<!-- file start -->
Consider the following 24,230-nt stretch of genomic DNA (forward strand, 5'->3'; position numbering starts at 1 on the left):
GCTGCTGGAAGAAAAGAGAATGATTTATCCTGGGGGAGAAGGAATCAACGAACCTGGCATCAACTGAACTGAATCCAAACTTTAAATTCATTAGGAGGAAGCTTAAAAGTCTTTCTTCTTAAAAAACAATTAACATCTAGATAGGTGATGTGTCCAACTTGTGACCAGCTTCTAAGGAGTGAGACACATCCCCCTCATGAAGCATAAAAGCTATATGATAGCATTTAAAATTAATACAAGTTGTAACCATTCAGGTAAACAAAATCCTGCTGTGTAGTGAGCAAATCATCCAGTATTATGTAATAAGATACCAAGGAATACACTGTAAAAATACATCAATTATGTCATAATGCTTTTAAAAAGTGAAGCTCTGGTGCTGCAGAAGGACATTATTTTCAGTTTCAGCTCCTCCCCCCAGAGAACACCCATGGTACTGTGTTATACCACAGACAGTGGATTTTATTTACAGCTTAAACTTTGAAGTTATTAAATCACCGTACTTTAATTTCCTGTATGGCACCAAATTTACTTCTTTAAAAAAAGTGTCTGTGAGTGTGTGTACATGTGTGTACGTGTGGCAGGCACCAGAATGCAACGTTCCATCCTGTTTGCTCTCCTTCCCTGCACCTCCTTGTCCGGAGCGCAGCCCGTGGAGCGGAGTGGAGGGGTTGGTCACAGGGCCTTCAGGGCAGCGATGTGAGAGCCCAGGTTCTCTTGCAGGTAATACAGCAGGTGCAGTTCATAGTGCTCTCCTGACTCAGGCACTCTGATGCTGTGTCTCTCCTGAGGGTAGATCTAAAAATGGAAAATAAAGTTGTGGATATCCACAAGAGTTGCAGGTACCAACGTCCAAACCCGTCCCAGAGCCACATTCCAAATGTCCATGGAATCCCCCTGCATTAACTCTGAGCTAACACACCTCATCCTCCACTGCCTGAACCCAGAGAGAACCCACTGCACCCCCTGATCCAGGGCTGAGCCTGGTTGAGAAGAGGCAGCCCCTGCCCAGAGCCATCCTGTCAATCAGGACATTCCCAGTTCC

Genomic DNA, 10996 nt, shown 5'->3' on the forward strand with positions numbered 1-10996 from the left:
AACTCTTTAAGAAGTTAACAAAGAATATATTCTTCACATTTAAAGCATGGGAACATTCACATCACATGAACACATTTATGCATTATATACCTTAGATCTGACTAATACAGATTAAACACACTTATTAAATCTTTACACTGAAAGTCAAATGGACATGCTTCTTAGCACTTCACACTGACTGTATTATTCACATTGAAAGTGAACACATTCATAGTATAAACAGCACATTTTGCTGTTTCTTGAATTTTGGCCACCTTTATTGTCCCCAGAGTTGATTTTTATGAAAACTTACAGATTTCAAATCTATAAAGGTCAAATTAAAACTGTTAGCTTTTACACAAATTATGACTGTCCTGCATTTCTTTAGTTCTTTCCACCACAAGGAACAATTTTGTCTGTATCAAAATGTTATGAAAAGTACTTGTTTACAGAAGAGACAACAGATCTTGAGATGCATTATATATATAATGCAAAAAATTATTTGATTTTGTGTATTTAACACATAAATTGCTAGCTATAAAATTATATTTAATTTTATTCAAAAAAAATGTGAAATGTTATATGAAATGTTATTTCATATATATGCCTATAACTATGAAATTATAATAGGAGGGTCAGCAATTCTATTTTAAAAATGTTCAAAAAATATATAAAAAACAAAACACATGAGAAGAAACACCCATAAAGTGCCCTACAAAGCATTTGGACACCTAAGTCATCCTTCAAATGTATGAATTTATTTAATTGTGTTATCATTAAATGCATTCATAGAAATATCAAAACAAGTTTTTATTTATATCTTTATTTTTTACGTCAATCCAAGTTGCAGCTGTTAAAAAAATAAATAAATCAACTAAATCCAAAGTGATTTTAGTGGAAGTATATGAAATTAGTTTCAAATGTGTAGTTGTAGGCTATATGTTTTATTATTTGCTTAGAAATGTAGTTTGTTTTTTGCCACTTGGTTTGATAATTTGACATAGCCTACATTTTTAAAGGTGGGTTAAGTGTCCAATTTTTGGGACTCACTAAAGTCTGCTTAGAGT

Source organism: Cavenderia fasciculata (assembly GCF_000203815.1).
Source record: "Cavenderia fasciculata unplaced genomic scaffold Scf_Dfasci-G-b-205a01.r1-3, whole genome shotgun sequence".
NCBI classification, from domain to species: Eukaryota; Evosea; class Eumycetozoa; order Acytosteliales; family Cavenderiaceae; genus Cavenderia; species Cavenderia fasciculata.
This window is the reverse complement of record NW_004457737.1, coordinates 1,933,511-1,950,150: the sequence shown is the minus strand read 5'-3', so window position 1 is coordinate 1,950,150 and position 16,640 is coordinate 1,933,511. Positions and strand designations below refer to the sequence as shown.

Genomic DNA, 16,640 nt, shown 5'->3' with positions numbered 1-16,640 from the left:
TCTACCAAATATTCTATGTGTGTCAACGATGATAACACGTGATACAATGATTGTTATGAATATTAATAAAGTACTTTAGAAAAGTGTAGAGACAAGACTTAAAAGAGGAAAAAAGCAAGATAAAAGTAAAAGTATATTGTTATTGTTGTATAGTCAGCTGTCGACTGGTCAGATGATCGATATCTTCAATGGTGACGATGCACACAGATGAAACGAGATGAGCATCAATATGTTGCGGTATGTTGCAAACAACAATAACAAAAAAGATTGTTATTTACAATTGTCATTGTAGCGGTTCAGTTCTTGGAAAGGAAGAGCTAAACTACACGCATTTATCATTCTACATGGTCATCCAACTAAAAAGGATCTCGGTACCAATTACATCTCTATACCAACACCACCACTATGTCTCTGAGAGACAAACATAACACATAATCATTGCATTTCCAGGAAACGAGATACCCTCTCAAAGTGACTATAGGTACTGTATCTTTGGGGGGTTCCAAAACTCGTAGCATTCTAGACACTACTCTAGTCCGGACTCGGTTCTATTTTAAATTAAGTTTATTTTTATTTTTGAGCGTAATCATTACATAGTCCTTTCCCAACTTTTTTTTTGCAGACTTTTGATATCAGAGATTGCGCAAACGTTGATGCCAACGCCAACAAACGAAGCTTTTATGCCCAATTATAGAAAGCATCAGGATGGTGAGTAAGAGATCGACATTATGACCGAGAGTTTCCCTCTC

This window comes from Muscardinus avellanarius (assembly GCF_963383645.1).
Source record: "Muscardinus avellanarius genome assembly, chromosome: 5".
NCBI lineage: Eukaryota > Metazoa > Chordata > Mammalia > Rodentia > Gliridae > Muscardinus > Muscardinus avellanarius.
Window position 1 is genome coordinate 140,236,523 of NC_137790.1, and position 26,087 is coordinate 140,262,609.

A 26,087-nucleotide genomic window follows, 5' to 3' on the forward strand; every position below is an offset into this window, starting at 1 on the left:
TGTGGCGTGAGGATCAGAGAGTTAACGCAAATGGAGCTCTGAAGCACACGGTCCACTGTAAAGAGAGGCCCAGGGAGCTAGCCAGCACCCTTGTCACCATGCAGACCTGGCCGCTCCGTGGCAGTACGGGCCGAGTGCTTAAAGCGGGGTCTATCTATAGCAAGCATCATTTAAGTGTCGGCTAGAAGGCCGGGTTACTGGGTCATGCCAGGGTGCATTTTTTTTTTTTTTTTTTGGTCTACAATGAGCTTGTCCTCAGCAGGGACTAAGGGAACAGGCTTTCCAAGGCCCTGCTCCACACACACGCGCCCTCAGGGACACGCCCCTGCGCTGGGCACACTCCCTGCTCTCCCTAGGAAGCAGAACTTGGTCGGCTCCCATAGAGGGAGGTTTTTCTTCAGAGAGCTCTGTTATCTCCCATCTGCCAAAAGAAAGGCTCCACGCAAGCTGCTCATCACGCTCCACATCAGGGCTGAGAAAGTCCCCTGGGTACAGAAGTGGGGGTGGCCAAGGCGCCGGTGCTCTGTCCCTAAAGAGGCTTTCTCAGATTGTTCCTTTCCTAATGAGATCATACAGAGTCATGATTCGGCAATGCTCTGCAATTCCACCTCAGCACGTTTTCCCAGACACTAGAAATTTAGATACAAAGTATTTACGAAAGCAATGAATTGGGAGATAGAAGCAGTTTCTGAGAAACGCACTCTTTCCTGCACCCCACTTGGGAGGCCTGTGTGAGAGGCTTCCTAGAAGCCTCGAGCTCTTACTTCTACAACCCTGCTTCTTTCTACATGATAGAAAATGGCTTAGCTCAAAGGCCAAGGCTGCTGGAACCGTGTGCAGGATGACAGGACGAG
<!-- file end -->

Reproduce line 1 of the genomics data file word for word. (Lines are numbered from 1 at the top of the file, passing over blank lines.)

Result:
Consider the following 24,230-nt stretch of genomic DNA (forward strand, 5'->3'; position numbering starts at 1 on the left):